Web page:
When you’ve developed a new patent, you don’t necessarily need to put a new invention into production all by yourself. Sometimes a patent licensing agreement could be a favorable arrangement that allows you to make money off of your invention and get your idea out there. An Orange County, California IP licensing lawyer from our firm could tell you more.

What is Patent Licensing?

Patent licensing allows the inventor to give another party permission to act as if they own the patent themselves. A contract transfers the rights to use the patented invention or technology, usually for a limited time. Sometimes the license can also be limited to a specific region of the world or a particular industry.

Even though you have licensed your patent out to somebody else, you keep complete ownership of it. The companies or parties licensing it do not get to own your idea or invention. This means that you can benefit from the use of your patent without any real immediate drawback. However, it is still important to understand exactly what happens when you license your property and what could occur as a result.

What Are Some Advantages of Patent Licensing?

Let’s start with the good news. There are many potential benefits of allowing someone else to use your property. Patent licensing could:

Allow you to break into new markets: If local rules make it difficult for a foreign entity to do business in certain markets, you might have better luck licensing your patent and letting someone else bring your idea to a new market for you.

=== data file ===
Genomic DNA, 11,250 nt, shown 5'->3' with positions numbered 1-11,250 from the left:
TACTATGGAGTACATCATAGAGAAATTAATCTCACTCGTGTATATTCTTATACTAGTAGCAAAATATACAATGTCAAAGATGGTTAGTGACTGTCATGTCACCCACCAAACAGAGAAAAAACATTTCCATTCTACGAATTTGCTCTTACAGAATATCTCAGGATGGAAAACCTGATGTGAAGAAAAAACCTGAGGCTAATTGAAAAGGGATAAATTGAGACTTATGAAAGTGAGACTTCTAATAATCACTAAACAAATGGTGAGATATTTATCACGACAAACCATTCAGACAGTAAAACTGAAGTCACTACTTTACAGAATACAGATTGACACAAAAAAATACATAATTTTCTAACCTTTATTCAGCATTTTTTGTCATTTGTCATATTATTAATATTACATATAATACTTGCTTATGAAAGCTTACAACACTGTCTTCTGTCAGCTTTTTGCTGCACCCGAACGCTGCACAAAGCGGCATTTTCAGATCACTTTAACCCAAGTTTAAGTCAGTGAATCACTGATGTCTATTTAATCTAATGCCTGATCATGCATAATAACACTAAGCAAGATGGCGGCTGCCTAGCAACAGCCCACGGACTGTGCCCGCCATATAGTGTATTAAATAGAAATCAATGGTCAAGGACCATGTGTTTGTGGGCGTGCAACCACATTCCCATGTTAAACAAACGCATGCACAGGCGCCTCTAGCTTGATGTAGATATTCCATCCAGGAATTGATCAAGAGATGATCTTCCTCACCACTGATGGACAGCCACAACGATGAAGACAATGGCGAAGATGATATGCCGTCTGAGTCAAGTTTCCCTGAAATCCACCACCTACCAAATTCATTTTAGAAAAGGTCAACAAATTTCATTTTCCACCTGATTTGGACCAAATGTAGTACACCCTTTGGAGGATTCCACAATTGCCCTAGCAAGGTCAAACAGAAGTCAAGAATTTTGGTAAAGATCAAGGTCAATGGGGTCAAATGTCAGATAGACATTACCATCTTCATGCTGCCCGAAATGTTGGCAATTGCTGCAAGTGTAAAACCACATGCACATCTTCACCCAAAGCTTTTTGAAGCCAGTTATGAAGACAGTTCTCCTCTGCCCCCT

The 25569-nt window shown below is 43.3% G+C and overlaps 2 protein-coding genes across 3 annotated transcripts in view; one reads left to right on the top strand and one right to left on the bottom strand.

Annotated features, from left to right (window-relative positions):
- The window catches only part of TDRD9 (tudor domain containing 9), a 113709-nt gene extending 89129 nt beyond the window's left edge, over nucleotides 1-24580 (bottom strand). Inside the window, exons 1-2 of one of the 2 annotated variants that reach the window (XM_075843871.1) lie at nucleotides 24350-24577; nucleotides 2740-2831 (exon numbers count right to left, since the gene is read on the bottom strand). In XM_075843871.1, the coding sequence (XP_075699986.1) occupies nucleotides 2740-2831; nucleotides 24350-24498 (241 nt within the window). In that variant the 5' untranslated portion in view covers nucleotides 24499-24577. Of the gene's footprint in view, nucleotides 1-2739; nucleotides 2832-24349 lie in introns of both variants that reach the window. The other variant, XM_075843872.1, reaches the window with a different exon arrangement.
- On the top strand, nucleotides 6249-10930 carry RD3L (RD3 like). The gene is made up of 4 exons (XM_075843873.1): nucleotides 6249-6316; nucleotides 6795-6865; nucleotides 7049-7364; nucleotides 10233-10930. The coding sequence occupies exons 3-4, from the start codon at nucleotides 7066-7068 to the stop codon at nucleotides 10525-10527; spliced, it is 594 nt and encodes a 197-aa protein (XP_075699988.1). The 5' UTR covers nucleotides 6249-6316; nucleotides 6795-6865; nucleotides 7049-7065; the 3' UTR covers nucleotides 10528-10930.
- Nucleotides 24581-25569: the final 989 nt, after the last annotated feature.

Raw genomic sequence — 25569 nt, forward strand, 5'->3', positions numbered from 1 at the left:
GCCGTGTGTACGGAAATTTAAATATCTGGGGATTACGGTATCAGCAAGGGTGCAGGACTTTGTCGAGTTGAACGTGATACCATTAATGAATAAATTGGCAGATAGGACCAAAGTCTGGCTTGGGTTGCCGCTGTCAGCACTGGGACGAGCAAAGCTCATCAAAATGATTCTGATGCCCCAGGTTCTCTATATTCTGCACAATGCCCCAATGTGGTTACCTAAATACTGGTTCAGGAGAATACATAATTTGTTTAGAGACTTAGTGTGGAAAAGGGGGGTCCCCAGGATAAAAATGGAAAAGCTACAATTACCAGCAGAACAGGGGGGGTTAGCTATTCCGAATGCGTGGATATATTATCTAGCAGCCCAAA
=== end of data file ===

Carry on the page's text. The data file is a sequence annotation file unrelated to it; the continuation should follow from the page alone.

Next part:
Generate revenue: If the licensee is making money from your patent, so are you. You may even be able to save money because the licensee would be responsible for costs like manufacturing, marketing, and distribution.

Get you to market faster: Instead of doing everything yourself, you are licensing your idea to someone else who already has an infrastructure and the ability to get a product to market quickly.

Are There Any Drawbacks Inventors Should Know About?

There are also potential issues to be aware of when you enter a patent licensing deal though. You need to worry about:

A loss of control: You no longer have complete control over your invention once you license it to someone else.

Damage to your reputation: If the licensee does a poor job with your patent, that can damage your reputation and the reputation of your idea. This can be hard to come back from.

Relying too much on the licensee: You may not have that much control when you license your patent to someone else. This can mean relying completely on the licensee to make you money or help you get a foothold in the marketplace.

Talk to Our Patent Lawyers

If you’re curious about the patent licensing process and wondering if it might work for you and your invention, contact Burns Patent Law. We can schedule a consultation and help you figure out the best use for your patent.